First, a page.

As you’ve probably heard by now, Facebook rolled out its new News Feed yesterday, which changed some of the functional navigation of users’ pages, including access to privacy settings. You can click here if you want to get on the waiting list.
In old News Feed layout, privacy settings were located in the upper right hand corner of the window. However, with the new look, users can find them in the menu in the left hand corner of the screen, represented by a lock logo next to the user’s name. Since Facebook is now rolling out its Graph Search feature, a search engine within the site that will be able to find users based on things like tags and status content, there’s no better time than now to adjust your privacy settings if you haven’t already done so.
Facebook is the latest company to reveal that it was the victim of hackers, but the company said users’ personal information was not compromised by the breach.
In a Friday blog post, the social network said its security team last month discovered that Facebook’s systems were “targeted in a sophisticated attack.”
“This attack occurred when a handful of employees visited a mobile developer website that was compromised,” Facebook said.
The website in question was hosting an exploit that installed malware on the computer of anyone who visited it. Facebook said the infected laptops were running updated versions of anti-virus software, and “as soon as we discovered the presence of the malware, we remediated all infected machines, informed law enforcement, and began a significant investigation that continues to this day.”
Ultimately, Facebook has found no evidence that any Facebook user data was compromised by the malware.
The bug was uncovered when the Facebook Security team flagged a suspicious domain in its corporate DNS logs and tracked it back to an employee computer. An examination of the laptop revealed the malicious file, prompting a wider search - and the discovery of more malware.
The file in question used a zero-day exploit that bypassed the Java sandbox to install the malware. “We immediately reported the exploit to Oracle, and they confirmed our findings and provided a patch on February 1, 2013, that addresses this vulnerability,” Facebook said.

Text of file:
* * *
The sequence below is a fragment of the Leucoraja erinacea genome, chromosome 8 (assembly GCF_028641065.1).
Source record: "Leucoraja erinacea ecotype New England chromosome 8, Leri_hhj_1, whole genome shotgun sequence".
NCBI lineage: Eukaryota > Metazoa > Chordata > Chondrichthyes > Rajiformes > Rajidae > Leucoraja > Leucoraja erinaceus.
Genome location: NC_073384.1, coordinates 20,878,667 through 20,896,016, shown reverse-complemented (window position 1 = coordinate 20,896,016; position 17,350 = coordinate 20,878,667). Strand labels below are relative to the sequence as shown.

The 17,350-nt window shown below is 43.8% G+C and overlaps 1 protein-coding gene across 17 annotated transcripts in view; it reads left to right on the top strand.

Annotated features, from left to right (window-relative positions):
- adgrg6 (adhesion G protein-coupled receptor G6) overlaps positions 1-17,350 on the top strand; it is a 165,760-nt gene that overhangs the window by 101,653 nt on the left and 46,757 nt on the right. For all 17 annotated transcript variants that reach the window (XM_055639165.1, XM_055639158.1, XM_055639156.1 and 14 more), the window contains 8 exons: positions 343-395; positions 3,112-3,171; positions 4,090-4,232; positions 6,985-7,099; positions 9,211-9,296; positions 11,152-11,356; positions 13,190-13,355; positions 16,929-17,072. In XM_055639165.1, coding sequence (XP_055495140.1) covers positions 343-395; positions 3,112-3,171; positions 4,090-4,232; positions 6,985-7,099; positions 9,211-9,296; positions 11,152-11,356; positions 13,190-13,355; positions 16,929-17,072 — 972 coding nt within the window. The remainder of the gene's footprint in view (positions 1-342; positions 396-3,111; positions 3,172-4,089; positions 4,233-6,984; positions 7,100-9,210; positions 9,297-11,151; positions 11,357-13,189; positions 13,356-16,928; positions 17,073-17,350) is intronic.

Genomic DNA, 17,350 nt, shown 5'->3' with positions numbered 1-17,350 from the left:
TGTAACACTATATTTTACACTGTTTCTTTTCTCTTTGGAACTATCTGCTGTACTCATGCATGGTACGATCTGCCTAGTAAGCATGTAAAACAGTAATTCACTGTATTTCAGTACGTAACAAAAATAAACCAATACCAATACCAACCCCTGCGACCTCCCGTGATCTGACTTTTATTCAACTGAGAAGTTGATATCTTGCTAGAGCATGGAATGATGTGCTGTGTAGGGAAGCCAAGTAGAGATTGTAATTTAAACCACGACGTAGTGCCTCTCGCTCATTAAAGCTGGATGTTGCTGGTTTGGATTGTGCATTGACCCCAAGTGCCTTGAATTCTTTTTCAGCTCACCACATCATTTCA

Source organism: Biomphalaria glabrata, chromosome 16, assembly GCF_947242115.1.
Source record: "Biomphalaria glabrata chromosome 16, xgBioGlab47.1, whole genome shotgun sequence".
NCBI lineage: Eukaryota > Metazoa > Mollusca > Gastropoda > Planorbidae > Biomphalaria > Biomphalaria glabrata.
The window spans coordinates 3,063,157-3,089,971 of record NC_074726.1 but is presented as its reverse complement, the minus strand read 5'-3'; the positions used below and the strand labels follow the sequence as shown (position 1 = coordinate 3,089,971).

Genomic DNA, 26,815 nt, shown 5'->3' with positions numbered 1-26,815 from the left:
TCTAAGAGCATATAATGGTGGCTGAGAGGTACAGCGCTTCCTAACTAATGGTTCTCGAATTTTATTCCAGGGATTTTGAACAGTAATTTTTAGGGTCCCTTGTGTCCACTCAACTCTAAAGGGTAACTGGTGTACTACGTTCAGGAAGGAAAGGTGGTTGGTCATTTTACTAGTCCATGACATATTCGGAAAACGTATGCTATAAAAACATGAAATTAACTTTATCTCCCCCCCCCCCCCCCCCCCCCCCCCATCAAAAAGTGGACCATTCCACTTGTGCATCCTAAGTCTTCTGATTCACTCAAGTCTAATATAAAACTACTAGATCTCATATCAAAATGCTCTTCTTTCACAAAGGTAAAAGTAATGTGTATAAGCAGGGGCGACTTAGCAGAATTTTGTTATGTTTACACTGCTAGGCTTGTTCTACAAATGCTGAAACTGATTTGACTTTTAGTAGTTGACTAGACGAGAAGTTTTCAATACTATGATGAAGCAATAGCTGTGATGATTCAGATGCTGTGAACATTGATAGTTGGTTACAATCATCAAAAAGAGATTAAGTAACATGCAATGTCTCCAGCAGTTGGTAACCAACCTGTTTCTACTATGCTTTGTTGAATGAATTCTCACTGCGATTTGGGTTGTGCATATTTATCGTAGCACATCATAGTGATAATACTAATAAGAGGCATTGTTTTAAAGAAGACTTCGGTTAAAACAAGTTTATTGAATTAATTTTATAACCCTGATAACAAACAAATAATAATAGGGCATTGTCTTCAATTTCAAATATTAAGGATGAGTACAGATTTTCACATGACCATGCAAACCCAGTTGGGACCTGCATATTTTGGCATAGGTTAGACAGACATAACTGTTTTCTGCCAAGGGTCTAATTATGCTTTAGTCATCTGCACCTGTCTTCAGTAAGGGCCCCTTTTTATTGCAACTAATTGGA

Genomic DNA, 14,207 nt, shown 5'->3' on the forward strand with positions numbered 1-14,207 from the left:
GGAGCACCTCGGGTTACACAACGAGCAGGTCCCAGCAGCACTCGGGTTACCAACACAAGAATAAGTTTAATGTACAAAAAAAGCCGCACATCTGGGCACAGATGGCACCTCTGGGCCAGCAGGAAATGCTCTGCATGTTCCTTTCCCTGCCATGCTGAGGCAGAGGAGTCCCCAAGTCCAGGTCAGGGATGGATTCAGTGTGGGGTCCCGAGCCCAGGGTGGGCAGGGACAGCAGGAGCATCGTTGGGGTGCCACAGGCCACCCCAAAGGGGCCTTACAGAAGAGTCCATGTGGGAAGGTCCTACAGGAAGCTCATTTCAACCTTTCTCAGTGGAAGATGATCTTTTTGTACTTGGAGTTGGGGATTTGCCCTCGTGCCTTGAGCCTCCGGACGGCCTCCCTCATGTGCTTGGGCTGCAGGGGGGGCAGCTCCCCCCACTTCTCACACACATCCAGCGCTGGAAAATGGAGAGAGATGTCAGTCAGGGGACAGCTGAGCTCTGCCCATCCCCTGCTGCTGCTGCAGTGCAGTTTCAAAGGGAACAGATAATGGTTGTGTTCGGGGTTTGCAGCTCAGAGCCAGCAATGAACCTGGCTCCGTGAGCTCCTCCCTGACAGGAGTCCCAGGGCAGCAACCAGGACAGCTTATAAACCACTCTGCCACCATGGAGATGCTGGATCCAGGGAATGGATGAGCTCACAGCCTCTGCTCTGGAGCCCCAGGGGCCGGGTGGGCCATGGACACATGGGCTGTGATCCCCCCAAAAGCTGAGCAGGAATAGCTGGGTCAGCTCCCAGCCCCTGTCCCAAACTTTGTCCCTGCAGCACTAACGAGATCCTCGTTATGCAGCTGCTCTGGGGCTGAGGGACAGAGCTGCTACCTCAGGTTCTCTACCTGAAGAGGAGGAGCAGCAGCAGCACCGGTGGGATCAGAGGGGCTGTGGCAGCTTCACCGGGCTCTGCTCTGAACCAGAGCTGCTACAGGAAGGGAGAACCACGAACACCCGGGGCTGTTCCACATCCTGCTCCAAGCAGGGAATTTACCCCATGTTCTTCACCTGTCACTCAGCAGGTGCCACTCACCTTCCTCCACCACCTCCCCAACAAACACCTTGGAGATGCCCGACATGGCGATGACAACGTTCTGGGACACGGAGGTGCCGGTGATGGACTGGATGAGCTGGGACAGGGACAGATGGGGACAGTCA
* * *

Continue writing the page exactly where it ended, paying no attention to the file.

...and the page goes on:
Facebook said other, unnamed companies were also hit by this attack. “We immediately took steps to start sharing details about the infiltration with the other companies and entities that were affected,” the firm said. “We plan to continue collaborating on this incident through an informal working group and other means.”
Facebook did not name which other companies were hit, but earlier this month, Twitter said that it detected “unusual access patterns” on its network, which indicated that attackers might have accessed the user data of approximately 250,000 users.
MoneySavingExpert.com is today warning O2 mobile users to beware making calls to financial service firms, or revealing any other private details, as you could be overheard due to a crossed lines glitch.
We’ve received a significant number of complaints about this blunder, where one person has been connected to an ongoing conversation in error. They can listen to the call, but can’t be heard.
The real danger is many will have no idea they are being overheard. The complaints we’ve had are only from those who have overheard other people’s conversations.
When this story was first published at 2pm, O2 said it was aware of the issue and engineers had been “working on it”, but released no further details.
At 2.40pm it called to say the problem had been fixed at 6.15pm last night. But we’ve heard reports of problems since then.
Around 250,000 people have had their passwords reset after ‘sophisticated’ hackers broke into Twitter’s database and may have stolen emails and encrypted passwords. Here’s a guide on what you need to know.
Q: how can I find out if I have been affected?
Go to a web browser, go to twitter.com, and try to log in with your usual password. If you can’t log in – it will say there’s a problem with your username or password – then you’ve been affected.
(Deletion because Paul Lomax points out that web access will have been revoked if you were affected. See below.)
Q: I can’t check that just now. Am I likely to have been affected?